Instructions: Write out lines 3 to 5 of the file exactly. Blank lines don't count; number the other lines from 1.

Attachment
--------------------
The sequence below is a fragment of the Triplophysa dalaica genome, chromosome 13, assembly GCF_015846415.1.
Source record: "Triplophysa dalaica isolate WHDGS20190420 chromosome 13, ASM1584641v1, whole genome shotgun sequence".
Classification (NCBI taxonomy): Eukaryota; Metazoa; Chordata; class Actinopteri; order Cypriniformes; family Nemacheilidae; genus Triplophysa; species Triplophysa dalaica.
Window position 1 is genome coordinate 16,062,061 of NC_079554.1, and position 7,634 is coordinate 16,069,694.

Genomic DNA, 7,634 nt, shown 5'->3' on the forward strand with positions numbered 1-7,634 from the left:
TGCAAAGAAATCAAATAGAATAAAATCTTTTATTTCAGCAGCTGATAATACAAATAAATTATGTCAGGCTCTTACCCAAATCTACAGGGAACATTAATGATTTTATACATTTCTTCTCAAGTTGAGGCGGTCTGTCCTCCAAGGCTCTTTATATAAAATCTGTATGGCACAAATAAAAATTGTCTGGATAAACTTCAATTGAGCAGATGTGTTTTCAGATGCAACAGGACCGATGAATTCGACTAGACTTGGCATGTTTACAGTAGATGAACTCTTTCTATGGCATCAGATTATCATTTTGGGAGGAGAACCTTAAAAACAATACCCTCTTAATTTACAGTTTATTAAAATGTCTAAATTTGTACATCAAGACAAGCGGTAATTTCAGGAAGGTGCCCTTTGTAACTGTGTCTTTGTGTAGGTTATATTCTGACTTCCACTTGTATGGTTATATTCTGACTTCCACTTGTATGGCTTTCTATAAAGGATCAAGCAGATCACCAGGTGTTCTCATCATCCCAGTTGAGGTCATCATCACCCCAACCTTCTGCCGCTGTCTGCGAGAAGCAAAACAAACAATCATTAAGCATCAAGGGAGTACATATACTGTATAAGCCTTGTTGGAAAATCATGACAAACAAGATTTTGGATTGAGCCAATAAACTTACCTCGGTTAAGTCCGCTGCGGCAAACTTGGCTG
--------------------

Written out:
Classification (NCBI taxonomy): Eukaryota; Metazoa; Chordata; class Actinopteri; order Cypriniformes; family Nemacheilidae; genus Triplophysa; species Triplophysa dalaica.
Window position 1 is genome coordinate 16,062,061 of NC_079554.1, and position 7,634 is coordinate 16,069,694.

Genomic DNA, 7,634 nt, shown 5'->3' on the forward strand with positions numbered 1-7,634 from the left: